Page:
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Top Tips on Saving Energy in the Office

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With everything going on in the world right now, business energy might be the last thing you’re thinking about dealing with. But as budgets get tighter, saving money where you can is more important than ever.

Undoubtedly, switching energy providers is the best way to save money on your energy bills, but there are a number of things you can implement in your office to reduce your energy use and lower your bills.


Here’s our top tips for reducing your energy usage:

💡 When the weather is good, turn down all thermostats and switch off heaters to reduce your costs. If you have air conditioning, consider setting the goal temperature a degree or two higher – it won’t be that noticeable in the office and can reduce your energy consumption. The Carbon Trust estimates that reducing your air conditioning setting by just one degree can save your business up to 8% on your energy bills. Also make sure your heating and air conditioning systems aren’t competing – check only one is active at a time.

💡 Invest in insulation – a large proportion of energy is consumed maintaining a certain temperature within an office. If you have poor insulation in your building and your windows you might find your office gets hot quickly in the summer and loses heat quickly in the winter. This means your heaters and air conditioning have to work harder and for longer to maintain a comfortable office temperature – investing in good insulation for your business and energy efficient windows can help reduce costs in the long run.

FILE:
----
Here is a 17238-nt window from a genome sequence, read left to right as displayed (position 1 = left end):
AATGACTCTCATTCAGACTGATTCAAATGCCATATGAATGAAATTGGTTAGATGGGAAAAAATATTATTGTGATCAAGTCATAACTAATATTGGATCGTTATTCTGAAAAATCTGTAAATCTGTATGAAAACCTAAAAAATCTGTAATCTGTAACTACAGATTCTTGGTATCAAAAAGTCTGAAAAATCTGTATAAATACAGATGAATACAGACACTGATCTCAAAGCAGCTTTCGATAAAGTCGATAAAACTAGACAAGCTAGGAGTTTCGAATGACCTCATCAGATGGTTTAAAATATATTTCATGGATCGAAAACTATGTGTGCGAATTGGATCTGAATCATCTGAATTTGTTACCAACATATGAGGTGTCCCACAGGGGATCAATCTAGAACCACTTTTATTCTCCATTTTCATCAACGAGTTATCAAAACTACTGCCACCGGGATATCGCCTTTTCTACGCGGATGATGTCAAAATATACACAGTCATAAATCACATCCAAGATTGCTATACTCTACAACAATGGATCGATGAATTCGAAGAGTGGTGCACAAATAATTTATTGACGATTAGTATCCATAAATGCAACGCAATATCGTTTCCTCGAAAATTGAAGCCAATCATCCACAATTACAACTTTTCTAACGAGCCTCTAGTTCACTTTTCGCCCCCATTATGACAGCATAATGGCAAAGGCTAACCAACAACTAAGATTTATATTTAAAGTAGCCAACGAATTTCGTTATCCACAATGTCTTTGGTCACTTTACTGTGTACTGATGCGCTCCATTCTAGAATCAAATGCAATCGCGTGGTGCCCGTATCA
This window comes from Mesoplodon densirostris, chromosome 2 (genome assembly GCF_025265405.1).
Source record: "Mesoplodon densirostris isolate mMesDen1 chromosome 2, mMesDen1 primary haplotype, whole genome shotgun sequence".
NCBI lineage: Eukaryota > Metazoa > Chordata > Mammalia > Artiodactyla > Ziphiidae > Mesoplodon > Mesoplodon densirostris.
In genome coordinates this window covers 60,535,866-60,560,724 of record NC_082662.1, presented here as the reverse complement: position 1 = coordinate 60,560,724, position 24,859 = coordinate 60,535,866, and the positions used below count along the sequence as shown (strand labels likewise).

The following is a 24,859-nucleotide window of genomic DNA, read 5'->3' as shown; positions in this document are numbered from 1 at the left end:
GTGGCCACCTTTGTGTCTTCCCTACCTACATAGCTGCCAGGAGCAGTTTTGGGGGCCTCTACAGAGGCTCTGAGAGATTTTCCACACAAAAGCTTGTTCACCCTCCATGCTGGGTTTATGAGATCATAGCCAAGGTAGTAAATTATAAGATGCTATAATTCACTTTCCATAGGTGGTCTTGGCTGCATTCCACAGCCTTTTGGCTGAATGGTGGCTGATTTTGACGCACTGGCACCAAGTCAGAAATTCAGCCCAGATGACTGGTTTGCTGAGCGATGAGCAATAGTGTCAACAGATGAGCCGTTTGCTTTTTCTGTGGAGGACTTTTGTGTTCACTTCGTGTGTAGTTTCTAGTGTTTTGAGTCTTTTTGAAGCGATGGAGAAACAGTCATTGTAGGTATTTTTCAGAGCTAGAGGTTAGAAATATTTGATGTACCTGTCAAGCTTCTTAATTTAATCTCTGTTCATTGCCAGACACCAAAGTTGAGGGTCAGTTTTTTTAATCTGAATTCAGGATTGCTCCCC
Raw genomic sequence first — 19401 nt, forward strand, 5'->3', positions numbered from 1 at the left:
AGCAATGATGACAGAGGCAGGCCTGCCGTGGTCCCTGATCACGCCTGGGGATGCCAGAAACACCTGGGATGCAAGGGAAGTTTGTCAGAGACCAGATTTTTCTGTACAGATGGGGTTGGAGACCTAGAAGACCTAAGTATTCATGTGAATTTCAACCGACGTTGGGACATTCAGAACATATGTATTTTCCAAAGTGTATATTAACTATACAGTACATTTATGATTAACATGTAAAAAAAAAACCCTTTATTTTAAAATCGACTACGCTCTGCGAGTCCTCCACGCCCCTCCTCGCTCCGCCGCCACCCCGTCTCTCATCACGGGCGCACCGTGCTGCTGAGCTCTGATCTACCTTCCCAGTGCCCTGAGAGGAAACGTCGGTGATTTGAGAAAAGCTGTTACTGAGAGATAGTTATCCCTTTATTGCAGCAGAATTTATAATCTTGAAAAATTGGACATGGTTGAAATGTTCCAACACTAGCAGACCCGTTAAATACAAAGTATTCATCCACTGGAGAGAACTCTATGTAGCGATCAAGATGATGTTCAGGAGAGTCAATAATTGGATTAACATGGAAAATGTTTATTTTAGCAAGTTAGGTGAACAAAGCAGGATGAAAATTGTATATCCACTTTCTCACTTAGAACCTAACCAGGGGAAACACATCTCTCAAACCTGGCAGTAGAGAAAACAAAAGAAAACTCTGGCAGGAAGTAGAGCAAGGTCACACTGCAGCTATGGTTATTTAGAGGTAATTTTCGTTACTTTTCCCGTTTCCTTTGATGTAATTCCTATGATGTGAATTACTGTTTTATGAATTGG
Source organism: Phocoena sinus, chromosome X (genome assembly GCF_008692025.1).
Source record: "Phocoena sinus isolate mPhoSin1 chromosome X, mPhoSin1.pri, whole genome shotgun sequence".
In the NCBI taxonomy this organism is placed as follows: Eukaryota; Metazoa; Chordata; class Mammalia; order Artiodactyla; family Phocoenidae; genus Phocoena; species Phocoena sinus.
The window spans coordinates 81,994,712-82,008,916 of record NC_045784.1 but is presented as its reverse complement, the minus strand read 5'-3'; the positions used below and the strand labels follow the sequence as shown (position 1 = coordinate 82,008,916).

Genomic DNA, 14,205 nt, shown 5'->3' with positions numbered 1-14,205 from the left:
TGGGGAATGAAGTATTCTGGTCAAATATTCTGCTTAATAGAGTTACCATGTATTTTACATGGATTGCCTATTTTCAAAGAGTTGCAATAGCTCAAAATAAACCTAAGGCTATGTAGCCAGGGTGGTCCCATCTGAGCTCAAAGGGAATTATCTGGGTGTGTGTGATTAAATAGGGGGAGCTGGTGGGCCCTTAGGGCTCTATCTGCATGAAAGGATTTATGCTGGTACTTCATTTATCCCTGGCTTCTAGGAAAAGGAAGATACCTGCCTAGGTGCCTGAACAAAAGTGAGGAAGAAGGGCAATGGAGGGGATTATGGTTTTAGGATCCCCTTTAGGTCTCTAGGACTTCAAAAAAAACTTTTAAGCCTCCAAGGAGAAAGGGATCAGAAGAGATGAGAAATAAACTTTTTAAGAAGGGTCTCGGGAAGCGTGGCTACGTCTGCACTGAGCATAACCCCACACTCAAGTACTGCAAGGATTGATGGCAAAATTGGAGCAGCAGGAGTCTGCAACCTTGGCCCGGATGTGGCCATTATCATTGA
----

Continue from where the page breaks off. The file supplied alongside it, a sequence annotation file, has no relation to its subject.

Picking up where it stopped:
💡 Natural light is obviously the most energy-efficient solution, but offices are generally too large to rely on natural lighting. However, the good news is that you can easily minimise the costs of relying on artificial lighting by using energy saving bulbs.

💡 Turn off standby appliances – make sure you unplug unused appliances in your kitchen and office spaces at the end of the work day to ensure that you’re not paying for electricity you’re not actually using.

💡 Utilise Eco settings on your office technology. Windows computers, for example, have a Power Saver mode which reduces your computer’s performance where possible – it does things like limiting usage from background apps that you’re not using, automatically puts your screen into standby when you’re not using it. Most computer monitors also come with a variety of pre-set display modes, one of which is an eco-mode that reduces the screen brightness. Whilst these changes might seem small, the impact they can have is significant.

💡 Make sure staff are turn computers off at the end of the day as the cost of running computers 24/7 quickly adds up and can impact your energy bills.

💡 Implement occupancy sensors on lights. Occupancy sensors detect whether there is someone in a room and if there isn’t, the lights are automatically turned off. This is easier than relying on staff to always turn lights off when leaving a room. Whilst this costs money to implement, in the long run, it’s going to save your business money and reduce energy consumption.